As a PM you are directly responsible and accountable from management/business above, and your team below. If you cannot lead, maintain a working team, deal with hundreds of issues and manage stakeholders you will NOT deliver. Lack of delivery is why most people stop being PMs, either by choice (due to the pressure and stress) or 'being let go'. This is also why PMs move around so much and there is very high turnover of these roles. The IT industry is absolutely overflowing with people who call themselves PMs, but can't deliver. Many of these remain unemployed for long periods of time and they are easy to spot in interviews.

    I would suggest a more practical and low risk approach. In your current role, find a small project or initiative, ask to completely lead it and be responsible for it from 'woe to go'. But it must involve almost none of your own effort, rather managing a team of others to achieve a deliverable. Do this several times to get a feel for what 'leading' and managing a team is really like. There is a big difference between working on a project and being the project manager responsible for it all. Only then would I attempt to gain a PM certification like PRINCE2 or a PMP and really divert your career down this path.

    As someone who hires other PMs for corporate roles, I'll never employ a junior PM with little experience for anything but the most minor roles. I always 'bin' any PM CVs where the PM has had under 5 years experience, which is almost nothing as a PM. So please don't think it is a quick road to riches. It is a LONG, HARD, FRUSTRATING path to becoming even an average PM so please try managing teams in your current role, before you start down this path. If I had my time over again, I would have not become a PM but remained in a technical role and additional money is not worth the trouble.

    See that photo up there, of the two happy people, enjoying a few quiet moments whilst they have a drink ?
    They are not Project Managers.
    They're probably from Sales or Marketing, or that epitome of all things lazy and inefficient, Human Resources.
    No doubt, they're laughing heartily at a photo of the PM looking harried and hunted, taken a few hours earlier, as he looks to dodge the next ambush.
    The only time you'll see two Project Managers laughing like that, is when they're looking at someone elses project that bears a striking resemblance to Apollo 13.

    The title of the article should probably be How to Start As A Project Manager.
    Advancing comes through hard experience, not from bouts of lattes. That said, the advice is still valid for either the new or misguided.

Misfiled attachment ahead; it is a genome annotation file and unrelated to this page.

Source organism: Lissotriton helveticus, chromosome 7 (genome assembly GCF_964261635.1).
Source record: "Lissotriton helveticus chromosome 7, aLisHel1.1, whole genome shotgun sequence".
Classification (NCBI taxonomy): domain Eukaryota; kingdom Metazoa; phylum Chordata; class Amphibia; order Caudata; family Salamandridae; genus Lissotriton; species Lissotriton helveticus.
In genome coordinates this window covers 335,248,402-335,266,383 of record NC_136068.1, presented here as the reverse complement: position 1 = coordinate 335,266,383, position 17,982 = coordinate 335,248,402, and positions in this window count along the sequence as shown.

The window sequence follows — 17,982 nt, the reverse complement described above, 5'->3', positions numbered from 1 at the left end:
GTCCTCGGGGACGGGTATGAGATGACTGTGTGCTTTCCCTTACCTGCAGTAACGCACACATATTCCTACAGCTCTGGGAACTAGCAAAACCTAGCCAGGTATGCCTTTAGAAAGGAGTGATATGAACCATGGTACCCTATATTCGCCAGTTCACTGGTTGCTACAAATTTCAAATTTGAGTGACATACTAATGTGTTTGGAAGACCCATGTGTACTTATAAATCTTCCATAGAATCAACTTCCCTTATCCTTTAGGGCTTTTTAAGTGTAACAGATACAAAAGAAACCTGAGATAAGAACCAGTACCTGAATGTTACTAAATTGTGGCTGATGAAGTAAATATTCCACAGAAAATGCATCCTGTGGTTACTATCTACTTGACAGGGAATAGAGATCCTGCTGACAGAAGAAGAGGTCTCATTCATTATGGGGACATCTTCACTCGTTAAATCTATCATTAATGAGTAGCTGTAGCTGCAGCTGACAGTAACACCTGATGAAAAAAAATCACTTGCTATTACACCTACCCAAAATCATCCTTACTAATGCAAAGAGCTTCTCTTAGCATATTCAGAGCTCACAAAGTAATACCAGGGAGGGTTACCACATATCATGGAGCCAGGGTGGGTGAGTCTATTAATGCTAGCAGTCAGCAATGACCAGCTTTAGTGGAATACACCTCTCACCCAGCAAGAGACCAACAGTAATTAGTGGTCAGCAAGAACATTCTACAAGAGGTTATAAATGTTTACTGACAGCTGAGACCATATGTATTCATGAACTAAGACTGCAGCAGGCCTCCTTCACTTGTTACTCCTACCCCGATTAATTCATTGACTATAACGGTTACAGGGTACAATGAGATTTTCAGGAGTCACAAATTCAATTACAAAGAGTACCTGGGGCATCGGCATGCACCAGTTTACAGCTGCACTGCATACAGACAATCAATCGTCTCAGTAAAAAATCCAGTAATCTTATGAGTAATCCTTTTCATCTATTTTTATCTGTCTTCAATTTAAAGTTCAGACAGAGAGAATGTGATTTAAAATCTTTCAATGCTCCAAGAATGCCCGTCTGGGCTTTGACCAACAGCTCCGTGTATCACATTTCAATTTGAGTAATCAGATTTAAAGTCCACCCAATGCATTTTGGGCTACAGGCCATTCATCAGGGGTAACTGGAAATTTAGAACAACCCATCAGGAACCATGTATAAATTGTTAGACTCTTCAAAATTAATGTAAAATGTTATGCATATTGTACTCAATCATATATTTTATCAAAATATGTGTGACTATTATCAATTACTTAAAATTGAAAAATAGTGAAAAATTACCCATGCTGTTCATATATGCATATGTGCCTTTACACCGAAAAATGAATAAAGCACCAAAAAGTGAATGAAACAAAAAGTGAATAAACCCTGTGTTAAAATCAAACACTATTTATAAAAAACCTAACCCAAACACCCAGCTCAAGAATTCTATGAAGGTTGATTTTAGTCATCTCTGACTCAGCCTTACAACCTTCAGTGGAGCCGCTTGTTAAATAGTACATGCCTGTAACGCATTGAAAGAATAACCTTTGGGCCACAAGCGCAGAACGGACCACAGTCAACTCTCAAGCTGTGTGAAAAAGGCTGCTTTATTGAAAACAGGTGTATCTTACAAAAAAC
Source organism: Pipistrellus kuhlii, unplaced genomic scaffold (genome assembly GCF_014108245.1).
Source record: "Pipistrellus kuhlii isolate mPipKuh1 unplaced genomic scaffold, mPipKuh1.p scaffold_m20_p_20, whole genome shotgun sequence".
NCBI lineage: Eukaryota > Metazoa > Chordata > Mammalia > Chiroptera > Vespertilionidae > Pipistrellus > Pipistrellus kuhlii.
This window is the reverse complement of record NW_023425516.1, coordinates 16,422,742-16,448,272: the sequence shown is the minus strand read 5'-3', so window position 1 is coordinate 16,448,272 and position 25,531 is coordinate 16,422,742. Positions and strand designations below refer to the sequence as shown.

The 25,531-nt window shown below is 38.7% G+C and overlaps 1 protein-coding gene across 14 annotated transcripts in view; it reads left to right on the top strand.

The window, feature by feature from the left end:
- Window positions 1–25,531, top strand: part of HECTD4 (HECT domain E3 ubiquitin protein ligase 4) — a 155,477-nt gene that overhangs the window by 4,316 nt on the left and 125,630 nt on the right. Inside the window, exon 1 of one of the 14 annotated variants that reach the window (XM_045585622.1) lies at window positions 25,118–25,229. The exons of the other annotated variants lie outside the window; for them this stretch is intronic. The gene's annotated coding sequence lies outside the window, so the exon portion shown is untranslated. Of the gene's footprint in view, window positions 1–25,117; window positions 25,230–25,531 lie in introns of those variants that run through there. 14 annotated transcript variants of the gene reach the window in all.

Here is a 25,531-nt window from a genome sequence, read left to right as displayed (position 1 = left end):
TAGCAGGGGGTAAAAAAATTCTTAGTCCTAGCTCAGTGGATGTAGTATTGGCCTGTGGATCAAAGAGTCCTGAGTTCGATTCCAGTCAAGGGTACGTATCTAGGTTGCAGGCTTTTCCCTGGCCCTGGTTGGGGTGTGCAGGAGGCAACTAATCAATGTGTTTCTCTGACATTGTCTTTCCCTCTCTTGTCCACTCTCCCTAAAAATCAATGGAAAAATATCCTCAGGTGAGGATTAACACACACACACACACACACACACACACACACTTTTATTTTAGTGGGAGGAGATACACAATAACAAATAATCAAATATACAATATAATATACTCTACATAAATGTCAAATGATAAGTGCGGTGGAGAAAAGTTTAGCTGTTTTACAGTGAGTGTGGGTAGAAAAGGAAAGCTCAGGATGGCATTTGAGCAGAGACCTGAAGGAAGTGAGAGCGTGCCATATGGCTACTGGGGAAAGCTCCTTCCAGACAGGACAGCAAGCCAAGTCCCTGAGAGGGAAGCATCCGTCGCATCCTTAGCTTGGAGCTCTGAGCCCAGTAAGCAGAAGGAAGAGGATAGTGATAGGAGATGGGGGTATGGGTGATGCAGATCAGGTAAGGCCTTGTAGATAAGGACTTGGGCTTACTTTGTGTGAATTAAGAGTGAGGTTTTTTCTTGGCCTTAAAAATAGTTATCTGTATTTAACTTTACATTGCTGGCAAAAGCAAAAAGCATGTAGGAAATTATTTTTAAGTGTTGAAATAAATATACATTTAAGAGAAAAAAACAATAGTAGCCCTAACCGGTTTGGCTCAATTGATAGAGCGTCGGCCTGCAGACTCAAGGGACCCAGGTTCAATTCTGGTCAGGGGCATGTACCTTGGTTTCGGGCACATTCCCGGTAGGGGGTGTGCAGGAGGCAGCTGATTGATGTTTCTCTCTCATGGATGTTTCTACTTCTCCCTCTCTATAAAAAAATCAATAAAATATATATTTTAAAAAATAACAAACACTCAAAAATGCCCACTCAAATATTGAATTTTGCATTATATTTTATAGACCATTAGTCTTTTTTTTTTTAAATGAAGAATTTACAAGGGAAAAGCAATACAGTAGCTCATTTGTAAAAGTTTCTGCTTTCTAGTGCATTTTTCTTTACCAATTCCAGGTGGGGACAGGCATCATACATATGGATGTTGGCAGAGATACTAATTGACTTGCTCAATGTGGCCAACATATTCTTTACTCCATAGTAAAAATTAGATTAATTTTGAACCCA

Being a PM isn't a cruise through of rounds of coffee with friends and family, though admittedly that may help get you started on small projects (where essentially the technicians will finish the project with or without you), it should also help develop the taste for success.
    You'll want to recall that sweet sensation from time to time..

    Here's what else you can do to set yourself up as a Project Manager:
    Develop your soft skills
    Most of your job is getting people to agree, commit and then maintain that commitment. Humans are naturally resistant to committing to anything, so asking them to be available 2-3 weeks in the future can be akin to picking up a greasy ballbearing with chopsticks.
    Staff will go on leave on the exact dates of a cutover and 'forget' to tell you, or they will get deployed on other projects. Stakeholders will tell you about important changes at the last minute, and it is not uncommon to find yourself as the liaison person between two managers and/or departments that absolutely hate each other.

    You will have convince, cajole, motivate, and very occasionally, bully others to keep to those commitments, keep their focus and keep them goddamn working.
    Getting a solid set of soft skills is arguably one of the most important things you'll need as a Project Manager.
    Gone are the days of ordering other to just do as you say, Staff are often cross deployed on other projects and any foot stamping will see them shift their attention to those other projects at the cost of yours.
    The irony of having to ask/beg/threaten staff to do the very job they are paid for, has not been lost on many a PM.

    Here's where else your soft skills will come into play - when a project is starts to fail.
    Once that happens, people will flee your project faster than a fart from a balloon. Those that can't will assume the demeanour of the damned.
    Guess whose job it is to not only turn the project around, but to remotivate them into being fully committed ? Yes, I'm glad it's you.

    Grow a thick skin. And then toughen it